This intervention was intended to influence the G20, IMF and World Bank, all of which had meetings scheduled for April. Others also voiced their concerns ahead of these meetings – among them Oxfam, which warned that over half a billion more people around the world could be pushed into poverty unless prompt action was taken.
International support to the world’s poorest countries
On 22 April the G20 offered to suspend bilateral debt service payments by 76 of the world’s poorest countries from May until the end of 2020.
A few days before the G20 met, the IMF approved immediate debt relief to 25 poor countries under its Catastrophe Containment and Relief Trust (CCRT). Four more countries were soon added to the list. The IMF is tripling the CCRT from about US$500 million to US$1.4 billion to extend the duration of such relief.
Terms of reference for the voluntary participation of commercial creditors in the G20 initiative were published at the end of May.
What do the critics say?
One criticism of the international response to the coronavirus pandemic so far has been that it has involved the suspension of debt payments during 2020 rather than their cancellation.
If debt cancellation happens, it could be on a case-by-case basis for some of the world’s poorest countries. Creditors, as well as some developing countries, may be reluctant to support cancellation because they worry it could damage their ability to generate commercial loans via international debt markets.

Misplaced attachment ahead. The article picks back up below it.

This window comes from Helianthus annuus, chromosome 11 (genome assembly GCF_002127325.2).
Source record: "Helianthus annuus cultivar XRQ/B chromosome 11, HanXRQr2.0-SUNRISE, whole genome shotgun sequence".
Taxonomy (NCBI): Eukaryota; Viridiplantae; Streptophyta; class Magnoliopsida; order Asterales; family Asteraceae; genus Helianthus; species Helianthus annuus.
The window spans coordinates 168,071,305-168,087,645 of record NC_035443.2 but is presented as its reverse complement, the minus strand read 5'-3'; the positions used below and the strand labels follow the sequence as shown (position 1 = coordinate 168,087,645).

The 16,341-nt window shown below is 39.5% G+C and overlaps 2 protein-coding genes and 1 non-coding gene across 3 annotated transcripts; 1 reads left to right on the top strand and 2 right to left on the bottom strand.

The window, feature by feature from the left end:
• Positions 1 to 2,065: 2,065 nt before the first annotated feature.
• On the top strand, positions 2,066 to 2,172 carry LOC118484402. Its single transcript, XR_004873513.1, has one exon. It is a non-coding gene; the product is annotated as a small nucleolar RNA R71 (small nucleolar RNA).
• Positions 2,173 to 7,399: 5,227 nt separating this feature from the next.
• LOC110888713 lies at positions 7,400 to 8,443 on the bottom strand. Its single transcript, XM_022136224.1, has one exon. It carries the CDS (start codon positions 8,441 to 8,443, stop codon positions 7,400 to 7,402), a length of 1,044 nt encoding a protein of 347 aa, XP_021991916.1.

Some debt may instead be rescheduled. But critics argue that this approach has often in the past come with “strings attached” which can prove harmful to the interests of poor countries – for example, requiring them to reduce spending on public services, including already weak health systems.
Are there precedents for such action?
There are precedents to build on. Since the mid-2000s, major creditor countries established the Multilateral Debt Relief Initiative (MDRI) for outright forgiveness of debt owed by a group of 36 low-income countries, 29 of them in Africa. This built upon earlier initiatives for debt relief, including the IMF and World Bank’s Heavily Indebted Poor Countries (HIPC) initiative.
G20 heads of state and government are due to meet next in November 2020. The annual meetings of the Boards of Governors of the IMF and the World Bank will take place in October. Gordon Brown accuses the G20 of having “gone awol”, calling on it to bring its next meeting forward.
However, with relations between the US and China – a major creditor country these days – under strain on several fronts, not least coronavirus, the effectiveness of future international cooperation to tackle the economic fall-out from the pandemic is uncertain.
The Limits of the G20’s Debt Service Suspension Initiative, Yale School of Management
Reaction to industry body proposal for voluntary debt payment suspension, Jubilee Debt Campaign
About the authors: Jon Lunn and Phil Brien are researchers at the House of Commons Library, specialising in international development.